Everyone knows Spain likes to party. They have a fiesta for almost any reason throughout the year, however, especially at Christmas time, when they stretch out the celebrations for longer than us here in the UK, (from 22nd December with the Christmas lottery until 6th January – Kings Day) they have some really funny fiestas and superstitions. Here are the top 5 weirdest Christmas traditions in Spain:
Tió de Nadal, a typical Christmas character of Catalonia, Spain
In Barcelona region of Spain they have perhaps the weirdest tradition of all. From 8th December Spanish homes have a log which they paint one end with a smiley face, put on the traditional red Catalan flag the “Barretina” and cover the other end with a blanket to keep it warm. Every day until Christmas Eve children feed him treats such as sweets, orange peel and other treats like turrón (sweet almond bar). The idea is that the more they put in, the more treats he will “poo out” by Christmas time.
When it comes to Christmas the children are supposed to beat the log with sticks and sing the following song:
avellanes i mató,
si no cagues bé
et daré un cop de bastó.
hazelnuts and cottage cheese,
if you don’t poop well,
I’ll hit you with a stick,
Once they have sung the song they lift the blanket on the end of the log to find treats such as sweets and small toys just like the treats children in the UK find in their stockings.
Spanish champagne and sachets with the twelve grapes of luck
Spain’s New year tradition is to eat twelve grapes at midnight on “Noche Vieja” (Old Night – New Year’s Eve). Every time the bell chimes, you put a grape in your mouth. The idea is that if you manage to eat all 12 grapes, you will have good luck for the following year. Everyone does this during a family dinner normally at home or people gather in the Puerta del Sol square in Madrid where the celebration is televised. After the family dinner at home leading up to midnight and the twelve grapes eating then people go out partying until 5 in the morning.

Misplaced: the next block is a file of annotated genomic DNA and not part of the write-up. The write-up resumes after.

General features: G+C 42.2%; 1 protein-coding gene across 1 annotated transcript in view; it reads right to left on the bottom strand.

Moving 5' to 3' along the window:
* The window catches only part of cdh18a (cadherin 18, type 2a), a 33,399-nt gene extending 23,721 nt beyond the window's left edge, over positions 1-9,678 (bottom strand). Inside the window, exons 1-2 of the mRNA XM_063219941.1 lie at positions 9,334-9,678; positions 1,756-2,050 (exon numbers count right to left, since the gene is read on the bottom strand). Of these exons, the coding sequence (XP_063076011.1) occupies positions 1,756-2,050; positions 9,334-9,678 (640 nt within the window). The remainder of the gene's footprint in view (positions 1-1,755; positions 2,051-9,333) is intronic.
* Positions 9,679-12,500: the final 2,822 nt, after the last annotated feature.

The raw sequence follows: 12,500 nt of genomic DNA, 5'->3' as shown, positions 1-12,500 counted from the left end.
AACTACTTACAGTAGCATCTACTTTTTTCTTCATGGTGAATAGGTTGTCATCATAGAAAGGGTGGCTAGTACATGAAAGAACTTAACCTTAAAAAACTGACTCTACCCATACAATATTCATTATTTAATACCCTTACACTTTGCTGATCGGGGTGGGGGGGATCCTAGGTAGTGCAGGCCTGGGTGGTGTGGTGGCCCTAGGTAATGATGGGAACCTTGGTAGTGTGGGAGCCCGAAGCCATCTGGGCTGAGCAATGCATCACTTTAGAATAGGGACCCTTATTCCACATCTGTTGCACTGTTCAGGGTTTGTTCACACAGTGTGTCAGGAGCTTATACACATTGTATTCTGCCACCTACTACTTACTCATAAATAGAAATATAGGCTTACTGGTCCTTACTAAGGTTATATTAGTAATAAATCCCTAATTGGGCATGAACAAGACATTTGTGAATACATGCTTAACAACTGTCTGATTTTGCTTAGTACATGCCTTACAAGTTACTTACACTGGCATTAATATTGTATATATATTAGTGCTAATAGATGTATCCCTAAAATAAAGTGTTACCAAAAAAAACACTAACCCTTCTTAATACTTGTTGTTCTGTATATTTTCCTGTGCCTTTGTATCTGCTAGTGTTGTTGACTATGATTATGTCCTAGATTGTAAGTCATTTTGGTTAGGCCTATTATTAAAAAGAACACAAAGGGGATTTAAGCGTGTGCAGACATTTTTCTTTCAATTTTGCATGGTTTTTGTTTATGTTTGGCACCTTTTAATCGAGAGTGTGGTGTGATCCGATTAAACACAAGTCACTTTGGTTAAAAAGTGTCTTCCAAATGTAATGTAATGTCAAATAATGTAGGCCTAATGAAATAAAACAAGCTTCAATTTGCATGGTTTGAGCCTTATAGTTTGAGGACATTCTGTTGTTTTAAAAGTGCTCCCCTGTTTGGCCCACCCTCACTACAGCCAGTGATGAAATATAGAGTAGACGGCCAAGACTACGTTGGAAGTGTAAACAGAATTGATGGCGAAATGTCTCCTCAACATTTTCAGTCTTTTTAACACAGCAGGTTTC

Whilst eating the 12 grapes in the last 12 seconds of the year it is supposed to be even luckier if you are wearing red underwear! The story is that if you are to b e lucky in love the next year you must wear red underwear that has been given to you as a gift.
In La Font de la Figuera, a village near Valencia, locals celebrate the new year by running through the streets in red underwear.
Spain, being the land of many festivals manages to fit in this extra celebration between Christmas and New Year. This is Spain’s equivalent of our April Fools’ Day which takes place on 28th December. On this day, people all over Spain play jokes and pranks on each other. Its origin is religious as it is based on the story in the Bible of King Herod who, upon finding out about the birth of Jesus, a new King of Israel, he ordered the massacre of all boys under two years of age in the area of Bethlehem. This fits well with the name, “Day of the Holy Innocents” given that many innocent souls were lost that night.
This is a 200-year old festival which also takes place on 28th December (Día de los Santos Inocentes) in a small town called Ibi near Alicante. The celebration involves a mock coup d’état and ends with a major food fight. During the day a group of men dress in military wear, called the “Els Enfarinats” and they try to enforce some new crazy laws upon the locals. Those who don’t abide by these laws have to pay a fine which is later donated to charity. The coup ends in a giant food fight in the main square when revellers pelt flour and eggs at each other.
The reason for the event is to mark the killing of innocent boys ordered by King Herod who once lived in the town of Ibi. The celebration also includes fireworks and a mock election.